Question #a5910

2 Answers
Feb 14, 2018

It allows the pressure in the tires to be a more practical value and still support the truck.


The air pressure in a tire, multiplied by the area of the patch of rubber in contact with the road equals the force down against the road (at that particular tire). By Newton's 3rd Law, the road exerts an equal upward force on the tire.

A large tire has a larger patch of rubber in contact with the road. Therefore, the pressure does not need to be as great to allow the formula

#"air pressure in a tire" times "the area of the patch" = "force"#

to yield the necessary force to support the truck.

Sorry about the American English. I have trouble getting my fingers to type tyre. Hope this helps,

Feb 14, 2018

Hi, in a former life I worked for a large tyre manufacturer (mainly m’sport, but did enough R&D to add something here.)


The load rating on a tyre is the two/three numbers after the tyre dimensions followed by a letter e.g. 165/60R14 74 H

This tells you that the sidewall to sidewall distance (approx, the contact patch Steve mentioned) is designed with a width of 165mm (actual figures vary depending on speed, load, wear etc.) The height of the sidewall of the tyre is 60% of the “tread width” above, the rim size is 14” (inches) in diameter and finally the load rating, 74 followed by the speed rating, H (ignore that for the moment, it’s largely theoretical anyway.)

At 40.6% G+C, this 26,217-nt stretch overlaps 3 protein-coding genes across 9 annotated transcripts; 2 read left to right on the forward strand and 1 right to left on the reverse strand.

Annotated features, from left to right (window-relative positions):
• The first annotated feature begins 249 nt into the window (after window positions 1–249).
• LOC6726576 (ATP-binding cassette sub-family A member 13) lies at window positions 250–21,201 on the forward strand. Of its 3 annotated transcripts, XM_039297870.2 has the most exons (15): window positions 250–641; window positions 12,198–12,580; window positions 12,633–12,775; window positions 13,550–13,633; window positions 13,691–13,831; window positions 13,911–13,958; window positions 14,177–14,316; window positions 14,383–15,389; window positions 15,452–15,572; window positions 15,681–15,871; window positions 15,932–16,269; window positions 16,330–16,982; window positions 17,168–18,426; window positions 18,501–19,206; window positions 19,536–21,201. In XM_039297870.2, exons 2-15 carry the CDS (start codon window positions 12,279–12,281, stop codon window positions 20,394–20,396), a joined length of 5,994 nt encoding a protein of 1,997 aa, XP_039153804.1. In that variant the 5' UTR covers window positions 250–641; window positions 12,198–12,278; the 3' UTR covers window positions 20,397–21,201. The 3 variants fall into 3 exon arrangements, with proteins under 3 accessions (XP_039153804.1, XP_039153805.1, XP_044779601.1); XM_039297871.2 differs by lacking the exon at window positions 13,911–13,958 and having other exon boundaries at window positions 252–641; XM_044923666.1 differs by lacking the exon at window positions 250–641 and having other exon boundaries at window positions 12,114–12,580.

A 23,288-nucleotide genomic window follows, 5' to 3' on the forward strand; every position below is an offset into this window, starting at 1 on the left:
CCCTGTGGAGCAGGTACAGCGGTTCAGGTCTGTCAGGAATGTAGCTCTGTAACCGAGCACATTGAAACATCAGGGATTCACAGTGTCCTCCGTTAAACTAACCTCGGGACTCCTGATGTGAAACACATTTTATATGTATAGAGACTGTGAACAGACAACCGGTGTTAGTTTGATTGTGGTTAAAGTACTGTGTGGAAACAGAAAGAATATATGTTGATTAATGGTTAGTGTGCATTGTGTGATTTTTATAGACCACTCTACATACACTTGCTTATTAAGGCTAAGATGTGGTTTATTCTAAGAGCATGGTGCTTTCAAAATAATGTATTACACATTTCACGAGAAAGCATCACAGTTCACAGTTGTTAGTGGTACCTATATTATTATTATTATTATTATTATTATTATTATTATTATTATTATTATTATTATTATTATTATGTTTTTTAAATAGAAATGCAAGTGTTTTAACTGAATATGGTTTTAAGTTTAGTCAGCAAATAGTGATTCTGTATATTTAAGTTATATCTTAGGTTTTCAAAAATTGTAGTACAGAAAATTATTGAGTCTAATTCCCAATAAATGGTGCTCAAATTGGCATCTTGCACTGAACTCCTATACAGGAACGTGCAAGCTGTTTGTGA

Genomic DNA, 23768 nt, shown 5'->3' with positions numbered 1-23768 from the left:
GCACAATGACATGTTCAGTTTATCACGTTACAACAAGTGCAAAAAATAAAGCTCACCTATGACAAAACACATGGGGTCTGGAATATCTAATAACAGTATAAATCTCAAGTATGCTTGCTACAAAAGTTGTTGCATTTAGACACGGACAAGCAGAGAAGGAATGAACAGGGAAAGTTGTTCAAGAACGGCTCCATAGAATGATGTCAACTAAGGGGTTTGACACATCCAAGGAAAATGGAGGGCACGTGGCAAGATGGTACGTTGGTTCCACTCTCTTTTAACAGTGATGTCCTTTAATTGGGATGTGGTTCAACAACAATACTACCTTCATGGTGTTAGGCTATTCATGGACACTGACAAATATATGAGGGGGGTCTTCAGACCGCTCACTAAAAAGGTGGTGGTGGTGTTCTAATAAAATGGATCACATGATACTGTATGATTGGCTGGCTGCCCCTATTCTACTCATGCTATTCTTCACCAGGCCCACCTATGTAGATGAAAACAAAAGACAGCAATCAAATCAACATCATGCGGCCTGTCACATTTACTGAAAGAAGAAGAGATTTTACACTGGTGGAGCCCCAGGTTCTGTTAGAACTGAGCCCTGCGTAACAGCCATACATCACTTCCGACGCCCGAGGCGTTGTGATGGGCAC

OK, now we can read tyre markings (or the basics anyway) we can explain a bit about more load ratings - they vary from the low 60’s to 140 according to the ETRTO Standards Manual, but commonly range just 70-110. The scale is rather arbitrary, but approximately linear and is different for different wheel configurations (twin rears on trucks/light trucks) and for P-metric tyres.

Basic load indices are here with more information than I will ever want again here.